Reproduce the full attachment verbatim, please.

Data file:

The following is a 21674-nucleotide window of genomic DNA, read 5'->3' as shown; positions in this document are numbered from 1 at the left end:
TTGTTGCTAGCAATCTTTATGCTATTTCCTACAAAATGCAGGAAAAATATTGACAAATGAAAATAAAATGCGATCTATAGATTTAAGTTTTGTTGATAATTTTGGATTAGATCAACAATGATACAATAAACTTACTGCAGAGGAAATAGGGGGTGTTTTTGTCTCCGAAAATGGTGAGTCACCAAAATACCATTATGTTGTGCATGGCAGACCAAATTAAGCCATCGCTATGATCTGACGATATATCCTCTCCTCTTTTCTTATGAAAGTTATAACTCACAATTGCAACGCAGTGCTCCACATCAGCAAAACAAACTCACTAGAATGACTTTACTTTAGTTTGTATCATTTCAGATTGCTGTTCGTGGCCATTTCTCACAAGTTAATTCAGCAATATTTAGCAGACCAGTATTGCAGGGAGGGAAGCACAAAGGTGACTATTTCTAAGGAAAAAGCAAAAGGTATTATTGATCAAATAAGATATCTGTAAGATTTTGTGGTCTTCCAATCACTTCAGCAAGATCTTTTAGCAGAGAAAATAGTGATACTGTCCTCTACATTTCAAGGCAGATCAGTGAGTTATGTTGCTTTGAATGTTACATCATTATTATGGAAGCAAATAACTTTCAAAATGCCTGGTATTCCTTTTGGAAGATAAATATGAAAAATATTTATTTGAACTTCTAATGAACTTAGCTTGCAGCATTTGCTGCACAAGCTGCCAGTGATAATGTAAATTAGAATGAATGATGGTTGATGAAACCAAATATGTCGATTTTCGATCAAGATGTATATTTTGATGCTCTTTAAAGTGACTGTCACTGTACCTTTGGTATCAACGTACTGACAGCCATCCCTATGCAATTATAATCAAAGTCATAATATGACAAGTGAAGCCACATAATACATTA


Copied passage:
The following is a 21674-nucleotide window of genomic DNA, read 5'->3' as shown; positions in this document are numbered from 1 at the left end:
TTGTTGCTAGCAATCTTTATGCTATTTCCTACAAAATGCAGGAAAAATATTGACAAATGAAAATAAAATGCGATCTATAGATTTAAGTTTTGTTGATAATTTTGGATTAGATCAACAATGATACAATAAACTTACTGCAGAGGAAATAGGGGGTGTTTTTGTCTCCGAAAATGGTGAGTCACCAAAATACCATTATGTTGTGCATGGCAGACCAAATTAAGCCATCGCTATGATCTGACGATATATCCTCTCCTCTTTTCTTATGAAAGTTATAACTCACAATTGCAACGCAGTGCTCCACATCAGCAAAACAAACTCACTAGAATGACTTTACTTTAGTTTGTATCATTTCAGATTGCTGTTCGTGGCCATTTCTCACAAGTTAATTCAGCAATATTTAGCAGACCAGTATTGCAGGGAGGGAAGCACAAAGGTGACTATTTCTAAGGAAAAAGCAAAAGGTATTATTGATCAAATAAGATATCTGTAAGATTTTGTGGTCTTCCAATCACTTCAGCAAGATCTTTTAGCAGAGAAAATAGTGATACTGTCCTCTACATTTCAAGGCAGATCAGTGAGTTATGTTGCTTTGAATGTTACATCATTATTATGGAAGCAAATAACTTTCAAAATGCCTGGTATTCCTTTTGGAAGATAAATATGAAAAATATTTATTTGAACTTCTAATGAACTTAGCTTGCAGCATTTGCTGCACAAGCTGCCAGTGATAATGTAAATTAGAATGAATGATGGTTGATGAAACCAAATATGTCGATTTTCGATCAAGATGTATATTTTGATGCTCTTTAAAGTGACTGTCACTGTACCTTTGGTATCAACGTACTGACAGCCATCCCTATGCAATTATAATCAAAGTCATAATATGACAAGTGAAGCCACATAATACATTA